The Best Mascot in Sports – The Phillie Phanatic
No one in the Philly area would even argue who is the best mascot in sports.
I wear several writing hats in addition to this, one of which is as a staff writer for an excellent publication called JerseyMan magazine. Some time ago they offered me a very cool assignment; I had the privilege of interviewing Dave Raymond, the original Phillie Phanatic. You can read the article here or order the April 2015 edition of the magazine.
It was an honor to interview Raymond, because as a Philly-area native I have always loved the Phanatic. Every night he rides on onto the field recklessly on an ATV, trips up grounds crew members, thrusts his ample hips at umpires, and dances provocatively on the Phillies’ dugout.
But best of all, he has no qualms about taunting the opposition…to the point where Tommy Lasorda, one of the game’s most beloved figures, once snapped at his antics, and came out of the dugout to beat the s*** out of the Phanatic. Lasorda even once wrote a blog post called “I Hate The Phillie Phanatic”.
It wasn’t until I was putting together questions for him that I realized that one of the reasons the Phanatic worked so beautifully was because of his hometown.
Philadelphia fans aren’t the hideous monsters that they are often made out to be (see the real story of their throwing snowballs at Santa Claus here), but they can definitely be tough. Wearing Penguins gear at Flyers games isn’t very wise, and showing up anywhere within a five mile radius of Lincoln Financial Field wearing anything Cowboys-related is justification for a sound beating in many fans’ opinions.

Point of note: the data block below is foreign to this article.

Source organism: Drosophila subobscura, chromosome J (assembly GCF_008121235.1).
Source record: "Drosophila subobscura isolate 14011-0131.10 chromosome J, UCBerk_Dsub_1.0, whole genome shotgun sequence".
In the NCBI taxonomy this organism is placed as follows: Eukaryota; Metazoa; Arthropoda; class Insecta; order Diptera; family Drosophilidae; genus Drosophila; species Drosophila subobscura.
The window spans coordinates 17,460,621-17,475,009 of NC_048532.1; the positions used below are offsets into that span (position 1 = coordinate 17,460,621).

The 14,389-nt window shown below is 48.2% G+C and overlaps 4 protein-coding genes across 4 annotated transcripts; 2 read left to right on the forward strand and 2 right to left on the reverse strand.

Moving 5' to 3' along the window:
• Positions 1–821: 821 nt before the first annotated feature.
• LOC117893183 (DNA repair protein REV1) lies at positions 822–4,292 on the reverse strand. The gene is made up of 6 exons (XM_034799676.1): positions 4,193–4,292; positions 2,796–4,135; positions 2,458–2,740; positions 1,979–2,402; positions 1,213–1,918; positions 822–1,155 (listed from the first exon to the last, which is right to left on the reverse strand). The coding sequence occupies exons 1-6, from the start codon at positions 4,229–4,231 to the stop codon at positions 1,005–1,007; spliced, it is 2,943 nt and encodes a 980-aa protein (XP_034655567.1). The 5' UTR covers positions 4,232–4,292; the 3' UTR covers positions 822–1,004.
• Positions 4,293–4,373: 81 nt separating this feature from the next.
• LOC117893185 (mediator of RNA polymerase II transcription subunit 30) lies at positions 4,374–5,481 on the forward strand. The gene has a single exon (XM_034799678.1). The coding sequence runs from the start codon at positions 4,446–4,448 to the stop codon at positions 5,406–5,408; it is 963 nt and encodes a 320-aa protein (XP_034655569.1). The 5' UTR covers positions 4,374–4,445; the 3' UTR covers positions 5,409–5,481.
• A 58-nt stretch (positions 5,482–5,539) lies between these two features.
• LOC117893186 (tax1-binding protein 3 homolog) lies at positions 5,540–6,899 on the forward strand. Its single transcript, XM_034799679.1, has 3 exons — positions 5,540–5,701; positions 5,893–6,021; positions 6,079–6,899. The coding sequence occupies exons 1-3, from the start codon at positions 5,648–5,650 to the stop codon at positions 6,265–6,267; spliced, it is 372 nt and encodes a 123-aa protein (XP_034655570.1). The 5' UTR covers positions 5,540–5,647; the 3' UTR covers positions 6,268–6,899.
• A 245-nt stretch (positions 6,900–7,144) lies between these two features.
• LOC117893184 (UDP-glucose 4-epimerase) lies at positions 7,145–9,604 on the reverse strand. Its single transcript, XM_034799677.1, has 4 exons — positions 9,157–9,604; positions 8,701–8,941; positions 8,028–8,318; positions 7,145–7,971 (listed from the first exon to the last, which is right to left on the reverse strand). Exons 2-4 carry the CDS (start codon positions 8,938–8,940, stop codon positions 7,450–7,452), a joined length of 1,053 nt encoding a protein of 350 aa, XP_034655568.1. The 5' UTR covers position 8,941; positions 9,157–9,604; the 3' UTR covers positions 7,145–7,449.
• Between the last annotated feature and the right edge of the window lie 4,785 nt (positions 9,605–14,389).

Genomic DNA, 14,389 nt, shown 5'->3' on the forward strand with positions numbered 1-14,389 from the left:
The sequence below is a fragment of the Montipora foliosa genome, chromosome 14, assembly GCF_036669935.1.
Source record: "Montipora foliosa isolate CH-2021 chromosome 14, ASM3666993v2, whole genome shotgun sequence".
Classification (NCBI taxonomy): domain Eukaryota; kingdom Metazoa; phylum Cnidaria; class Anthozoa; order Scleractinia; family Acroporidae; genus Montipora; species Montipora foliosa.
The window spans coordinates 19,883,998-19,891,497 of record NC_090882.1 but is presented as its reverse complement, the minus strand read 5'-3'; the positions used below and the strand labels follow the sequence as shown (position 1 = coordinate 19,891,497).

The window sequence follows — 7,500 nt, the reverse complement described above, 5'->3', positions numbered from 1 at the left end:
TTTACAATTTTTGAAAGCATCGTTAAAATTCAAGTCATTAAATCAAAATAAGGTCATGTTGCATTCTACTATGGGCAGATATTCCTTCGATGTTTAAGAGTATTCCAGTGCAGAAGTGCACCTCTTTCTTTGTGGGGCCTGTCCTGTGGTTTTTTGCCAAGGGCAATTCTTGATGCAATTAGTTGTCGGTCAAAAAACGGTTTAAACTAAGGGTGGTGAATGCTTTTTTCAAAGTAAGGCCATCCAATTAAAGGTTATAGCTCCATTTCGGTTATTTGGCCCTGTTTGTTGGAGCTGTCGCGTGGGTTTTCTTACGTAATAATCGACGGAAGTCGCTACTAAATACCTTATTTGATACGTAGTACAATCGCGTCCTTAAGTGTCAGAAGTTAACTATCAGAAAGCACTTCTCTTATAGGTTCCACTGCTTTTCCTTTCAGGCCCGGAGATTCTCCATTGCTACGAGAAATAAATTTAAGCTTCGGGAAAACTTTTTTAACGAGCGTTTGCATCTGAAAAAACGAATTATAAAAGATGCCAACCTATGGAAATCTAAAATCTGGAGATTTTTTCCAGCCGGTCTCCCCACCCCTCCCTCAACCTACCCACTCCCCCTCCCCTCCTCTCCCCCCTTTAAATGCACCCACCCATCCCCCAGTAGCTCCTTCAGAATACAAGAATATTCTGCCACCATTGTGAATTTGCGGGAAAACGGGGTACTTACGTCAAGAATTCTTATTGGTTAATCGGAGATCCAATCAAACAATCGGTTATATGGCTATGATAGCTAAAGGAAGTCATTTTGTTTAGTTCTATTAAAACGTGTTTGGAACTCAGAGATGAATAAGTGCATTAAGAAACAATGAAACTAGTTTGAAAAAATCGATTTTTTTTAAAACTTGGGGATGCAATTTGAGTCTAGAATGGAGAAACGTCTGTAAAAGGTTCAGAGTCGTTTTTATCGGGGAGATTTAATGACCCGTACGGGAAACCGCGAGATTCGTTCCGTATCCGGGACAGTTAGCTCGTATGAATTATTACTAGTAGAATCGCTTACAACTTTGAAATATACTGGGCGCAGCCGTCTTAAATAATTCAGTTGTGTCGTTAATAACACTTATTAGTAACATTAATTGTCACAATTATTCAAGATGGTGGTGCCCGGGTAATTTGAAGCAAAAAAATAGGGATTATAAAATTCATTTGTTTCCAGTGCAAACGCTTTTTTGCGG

Raymond is a Philadelphia fan himself, and he brought that mentality to the Phanatic character. That is commonplace behavior for mascots today, but back then it was unheard of. Imagine a grounds crew worker taunting an opposing manager to the point of a fist fight; at best he’d be severely reprimanded. But put someone in a big furry green costume to do it, and it’s the stuff of baseball legend.
The Phanatic pushes boundaries of acceptable mascot behavior, yet at the same time he puts a lighthearted cartoon character face on the unsentimental Philly sports fan. He is anything but the harmless, forgettable costumed character that you’d expect to see prancing around a field playing with kids. He is like no other mascot you’ll ever see…unless, of course, another mascot learned his shtick from the Phanatic, as so many today have. But none of them are nearly as funny or endearing.
The Phanatic dances and falls on his big behind, and kids love him for it. He also hassles and badgers opposing players and managers, and Philly adults really love him for it.
Today the Phanatic is portrayed by Tom Burgoyne, who is every bit as good at the performance as Raymond was; a fan would scarcely know the difference. Burgoyne does a great job, but the costume, both Raymond and Burgoyne would probably admit, seems to have a mind of its own.
I’ve often said that the Phanatic is worth the price of admission to a Phillies game. I still think so. He’s a blast like no other mascot, and he fits perfectly in a rabid sports town.
That’s how much it cost a family of four to see a Phillies game at Citizens Bank Park in 2016, according to the MLB Fan Cost Index.
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